The expansion program for the federal higher education institutions has grandiose figures: the forecast is for the creation of 125 thousand new openings by 2010, by means of the construction of four new universities – in suburbs of São Paulo, Metropolitan Dourados, in the state of Mato Grosso do Sul , Recôncavo Bahiano, in the state of Bahia and Pampa, in the state of Rio Grande do Sul -, the transformation of five colleges into universities, and the creation of 36 campuses connected with already-existing institutions. The investment in the program reaches R$ 266.5 million.
But its impact on the national science and technology system is not so simple to measure. There are, for example, uncertainties about the capacity of the Ministry of Education (MEC) to sponsor the expansion without weakening the existing universities. In a speech made at the Planalto Palace on January 17, the president of the National Association of Directors of Federal Higher Education Institutions (Andifes), Oswaldo Baptista Duarte Filho, praised the initiative, but expressed concerns.
“This expansion is still happening at the cost of the situation of the already-existing human and financial resources that are now behindhand. The 4 thousand openings for professors initially intended for reconstituting the current staff, besides still not entirely correcting the deficit, were transformed into a mere 2,200, with the other 1,800 being reserved for expansion”, said Duarte Filho, who is the rector of the Federal University of São Carlos (UFSCar).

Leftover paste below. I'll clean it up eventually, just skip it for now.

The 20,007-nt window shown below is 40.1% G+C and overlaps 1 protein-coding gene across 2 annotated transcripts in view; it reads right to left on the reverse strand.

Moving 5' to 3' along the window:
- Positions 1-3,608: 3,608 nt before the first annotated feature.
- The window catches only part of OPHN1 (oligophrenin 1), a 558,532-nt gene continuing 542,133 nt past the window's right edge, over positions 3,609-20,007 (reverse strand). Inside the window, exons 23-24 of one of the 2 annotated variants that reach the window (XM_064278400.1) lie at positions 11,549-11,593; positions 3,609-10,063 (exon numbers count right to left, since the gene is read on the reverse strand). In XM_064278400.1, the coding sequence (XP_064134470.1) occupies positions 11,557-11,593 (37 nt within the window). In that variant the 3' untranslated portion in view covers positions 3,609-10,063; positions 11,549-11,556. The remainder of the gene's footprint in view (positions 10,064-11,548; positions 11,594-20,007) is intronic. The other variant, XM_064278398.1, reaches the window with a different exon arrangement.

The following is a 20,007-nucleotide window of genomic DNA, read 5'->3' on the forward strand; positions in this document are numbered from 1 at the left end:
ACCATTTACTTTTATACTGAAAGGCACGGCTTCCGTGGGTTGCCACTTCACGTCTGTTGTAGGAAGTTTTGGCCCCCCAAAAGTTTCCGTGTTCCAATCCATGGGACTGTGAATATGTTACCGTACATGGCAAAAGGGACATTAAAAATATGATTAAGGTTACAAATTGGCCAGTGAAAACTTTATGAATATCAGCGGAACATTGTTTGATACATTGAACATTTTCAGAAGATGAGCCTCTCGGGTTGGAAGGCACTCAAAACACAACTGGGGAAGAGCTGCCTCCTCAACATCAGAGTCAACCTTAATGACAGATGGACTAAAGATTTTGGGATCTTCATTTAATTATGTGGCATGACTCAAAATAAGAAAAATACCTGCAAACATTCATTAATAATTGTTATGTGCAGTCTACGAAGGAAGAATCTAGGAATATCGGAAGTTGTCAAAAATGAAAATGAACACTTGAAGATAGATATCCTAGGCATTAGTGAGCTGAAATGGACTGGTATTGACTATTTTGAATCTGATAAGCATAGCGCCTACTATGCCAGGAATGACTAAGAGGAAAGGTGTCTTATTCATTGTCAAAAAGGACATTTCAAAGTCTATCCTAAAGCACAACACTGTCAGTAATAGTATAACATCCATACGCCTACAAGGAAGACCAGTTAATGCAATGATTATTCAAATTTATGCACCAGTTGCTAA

He recognized that the resources for the federal universities have been growing. “In 2005, we had an increase in the budget, the first in many years, which put into effect a 24% addition for the costs and capital of the federal institutions”, he said. The money used in the construction of the new universities is certainly coming from a source aside from the overall budget for the federal universities, which went up from R$ 7.7 billion in 2004 to R$ 8.9 billion in 2005, according to figures from the MEC.
But, taking into account courses of an average of five years in duration, the 125 thousand new openings will mean 625 thousand openings after a few years. That is going to double the current number of students. Andifes is afraid lest the new institutions will be strong rivals with the already existing universities in cutting up a limited cake of budgetary funds in the next few years.
There is consensus on the need for expanding the system of federal higher education institutions, which currently account for 55% of the postgraduate programs, according to the Council for Advanced Professional Training (CAPES). No western nation has developed itself without a vigorous system of public higher education.
The United States, according to the American government’s Department of Education, has 77% of its enrollments in higher education in public institutions. In Brazil, according to the latest Higher Education census published by the National Educational Studies and Research Institute (Inep), 72% of the higher level students are students from private institutions, and only about 10% of Brazilians between 18 and 24 years old are at university.
The MEC’s option is to create universities with teaching, research and extension.